It is sort of amazing that a two-time Cy Young award winner, a pitcher with a 2.05 ERA and 876 strikeouts in his last 645 1/3 innings, is a free agent and there isn't more buzz about him. The World Series ended two weeks ago and the hot stove has been frigid with regard to Jacob deGrom, though, to be fair, that is true of most top free agents right now.
"I haven't really thought about it," deGrom said about his free agency after the New York Mets lost Game 3 of the Wild Card Series (video). "It's disappointing that we lost tonight. That was the goal, to move on. The plan was to be going to (Los Angeles for the NLDS), and that's not what we're doing, so I haven't really thought about it right now."
DeGrom, now 34, opted out of the final year and $32.5 million remaining on his contract with the Mets after the season. He figures to seek a contract similar to Max Scherzer's, meaning a three-year pact worth more than $40 million per season. Of course, injuries limited deGrom to only 11 starts in 2022 and 15 starts in 2021. That said, on a per-inning basis, he's as good as it gets.
Aaron Judge. Here's his write-up:, behind only AL MVP
It reads oddly given deGrom's excellent track record, but he might be the biggest risk-reward proposition in the class. He's been one of the best pitchers in the sport since he debuted in 2014, of course, amassing two Cy Young Awards and four All-Star Games appearances along the way. There's no questioning his legacy, or his ability to throw a baseball with great efficacy when he's healthy -- therein lies the rub: how often will he be healthy heading forward? Injuries have limited deGrom to 26 starts over the last two seasons, and he's now a half-year shy of turning 35. Pitchers do not tend to stay healthier as they age. Seeing as how deGrom opted out of a one-year pact that would have paid him $32.5 million, it's likely that he's seeking a deal with an AAV closer to the $43 million Max Scherzer received last winter. Someone will undoubtedly pony up for a chance at adding a bonafide ace to their rotation, but they may end up experiencing buyer's remorse if deGrom's body continues to fail to comply.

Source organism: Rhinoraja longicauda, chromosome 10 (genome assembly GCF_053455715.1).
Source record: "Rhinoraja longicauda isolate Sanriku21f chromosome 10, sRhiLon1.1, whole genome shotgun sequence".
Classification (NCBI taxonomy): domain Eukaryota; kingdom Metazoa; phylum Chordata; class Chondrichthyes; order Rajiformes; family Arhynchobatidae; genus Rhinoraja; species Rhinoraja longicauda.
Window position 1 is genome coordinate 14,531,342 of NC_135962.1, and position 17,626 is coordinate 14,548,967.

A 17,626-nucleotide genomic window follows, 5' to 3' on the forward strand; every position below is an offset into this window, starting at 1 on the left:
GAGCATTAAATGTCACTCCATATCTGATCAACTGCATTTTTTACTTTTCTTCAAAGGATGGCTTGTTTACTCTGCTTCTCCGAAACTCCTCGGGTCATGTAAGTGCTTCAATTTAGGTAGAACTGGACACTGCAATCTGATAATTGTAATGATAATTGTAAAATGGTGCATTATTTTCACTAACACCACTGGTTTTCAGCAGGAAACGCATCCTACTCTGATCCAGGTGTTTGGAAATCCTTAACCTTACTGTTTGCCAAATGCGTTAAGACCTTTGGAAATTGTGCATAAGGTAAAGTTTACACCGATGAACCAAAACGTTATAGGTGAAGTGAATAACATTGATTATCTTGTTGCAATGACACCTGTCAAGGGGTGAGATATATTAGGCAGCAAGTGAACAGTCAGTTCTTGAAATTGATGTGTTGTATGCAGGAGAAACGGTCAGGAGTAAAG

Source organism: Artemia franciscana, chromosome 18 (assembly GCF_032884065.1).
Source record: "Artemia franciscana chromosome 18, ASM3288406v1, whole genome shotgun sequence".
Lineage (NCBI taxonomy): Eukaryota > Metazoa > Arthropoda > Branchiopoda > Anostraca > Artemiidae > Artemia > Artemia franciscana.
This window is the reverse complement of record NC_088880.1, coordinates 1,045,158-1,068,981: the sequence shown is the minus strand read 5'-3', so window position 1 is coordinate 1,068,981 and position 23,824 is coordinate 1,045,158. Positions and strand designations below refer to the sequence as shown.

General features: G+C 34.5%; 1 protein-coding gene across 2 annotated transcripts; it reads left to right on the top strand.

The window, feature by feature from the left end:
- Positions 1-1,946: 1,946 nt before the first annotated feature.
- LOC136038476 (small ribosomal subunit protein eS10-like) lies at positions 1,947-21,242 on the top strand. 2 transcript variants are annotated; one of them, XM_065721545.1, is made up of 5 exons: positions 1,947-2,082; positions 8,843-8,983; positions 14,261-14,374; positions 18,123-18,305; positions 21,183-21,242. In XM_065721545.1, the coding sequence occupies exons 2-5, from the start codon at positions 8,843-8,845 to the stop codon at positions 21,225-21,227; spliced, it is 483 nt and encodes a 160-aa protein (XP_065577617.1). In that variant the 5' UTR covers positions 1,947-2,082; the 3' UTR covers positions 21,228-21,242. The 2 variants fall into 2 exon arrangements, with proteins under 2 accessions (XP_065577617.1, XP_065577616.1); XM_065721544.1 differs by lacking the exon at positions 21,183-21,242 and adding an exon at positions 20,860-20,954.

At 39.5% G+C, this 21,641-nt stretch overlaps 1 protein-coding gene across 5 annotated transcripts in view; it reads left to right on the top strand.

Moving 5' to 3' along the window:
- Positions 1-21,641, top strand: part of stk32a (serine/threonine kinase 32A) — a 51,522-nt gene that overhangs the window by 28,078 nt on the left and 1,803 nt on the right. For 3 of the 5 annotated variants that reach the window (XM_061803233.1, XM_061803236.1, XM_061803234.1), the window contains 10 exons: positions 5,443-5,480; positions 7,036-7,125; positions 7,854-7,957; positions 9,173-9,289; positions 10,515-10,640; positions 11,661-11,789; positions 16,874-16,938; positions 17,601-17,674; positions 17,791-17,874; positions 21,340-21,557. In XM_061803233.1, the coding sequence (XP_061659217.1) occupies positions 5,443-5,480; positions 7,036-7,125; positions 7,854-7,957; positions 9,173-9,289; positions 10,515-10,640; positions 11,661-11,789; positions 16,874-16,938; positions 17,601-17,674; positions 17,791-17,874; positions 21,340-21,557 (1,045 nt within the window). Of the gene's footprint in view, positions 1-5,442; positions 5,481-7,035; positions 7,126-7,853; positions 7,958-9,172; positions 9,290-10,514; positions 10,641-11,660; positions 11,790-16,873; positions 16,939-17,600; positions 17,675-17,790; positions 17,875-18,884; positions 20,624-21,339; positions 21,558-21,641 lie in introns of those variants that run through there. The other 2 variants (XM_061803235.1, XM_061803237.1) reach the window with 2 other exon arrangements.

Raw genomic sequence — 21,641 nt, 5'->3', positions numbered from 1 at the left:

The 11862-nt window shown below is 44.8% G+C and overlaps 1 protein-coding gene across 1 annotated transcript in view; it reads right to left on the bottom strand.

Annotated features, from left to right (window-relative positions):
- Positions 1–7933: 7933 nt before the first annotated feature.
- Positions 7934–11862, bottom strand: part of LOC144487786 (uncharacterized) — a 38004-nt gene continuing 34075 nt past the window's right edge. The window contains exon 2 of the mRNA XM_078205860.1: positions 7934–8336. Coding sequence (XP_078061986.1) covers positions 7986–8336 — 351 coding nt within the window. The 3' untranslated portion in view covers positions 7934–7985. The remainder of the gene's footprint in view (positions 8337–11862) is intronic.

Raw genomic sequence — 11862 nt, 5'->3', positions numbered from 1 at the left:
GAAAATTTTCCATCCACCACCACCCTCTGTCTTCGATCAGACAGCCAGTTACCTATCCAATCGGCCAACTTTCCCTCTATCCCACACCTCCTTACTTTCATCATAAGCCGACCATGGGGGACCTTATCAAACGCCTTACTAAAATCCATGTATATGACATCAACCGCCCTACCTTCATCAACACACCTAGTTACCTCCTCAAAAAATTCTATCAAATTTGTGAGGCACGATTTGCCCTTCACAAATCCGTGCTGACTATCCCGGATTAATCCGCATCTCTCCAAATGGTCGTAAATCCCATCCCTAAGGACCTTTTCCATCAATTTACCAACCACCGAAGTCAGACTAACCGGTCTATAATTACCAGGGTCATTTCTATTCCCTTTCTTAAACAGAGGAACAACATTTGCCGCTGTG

Needless to say, every single team would benefit from adding deGrom to their rotation, though some are far more likely to pursue him than others. His salary demands will limit his market somewhat, plus deGrom figures to prioritize contenders over rebuilding teams. At 34, deGrom has accomplished everything a player could dream of accomplishing in this game except winning a World Series. Having a shot at a championship will be a priority.
With all that in mind, let's rank all 30 teams as potential landing spots for the 2018 and 2019 NL Cy Young winner.
Tier 1: Not happening
30. Oakland Athletics
29. Pittsburgh Pirates
28. Cincinnati Reds
27. Kansas City Royals
26. Arizona Diamondbacks
25. Colorado Rockies
24. Cleveland Guardians
23. Detroit Tigers
22. Miami Marlins
21. Washington Nationals
These 10 clubs are either too far away from contending and/or too far away from running the kind of payroll necessary to sign deGrom and surround him with a strong supporting cast while he's at the height of his powers. Would deGrom make these teams better? Undoubtedly, but add deGrom to the A's and they become what, a 95-loss team instead of a 102-loss team? The AL Central champion Guardians had a $68 million payroll in 2022. Are they ponying up for deGrom? Nah. These 10 clubs aren't in the best position to splurge for a top-of-the-line arm, either in the standings or financially.
Tier 2: Hard to see it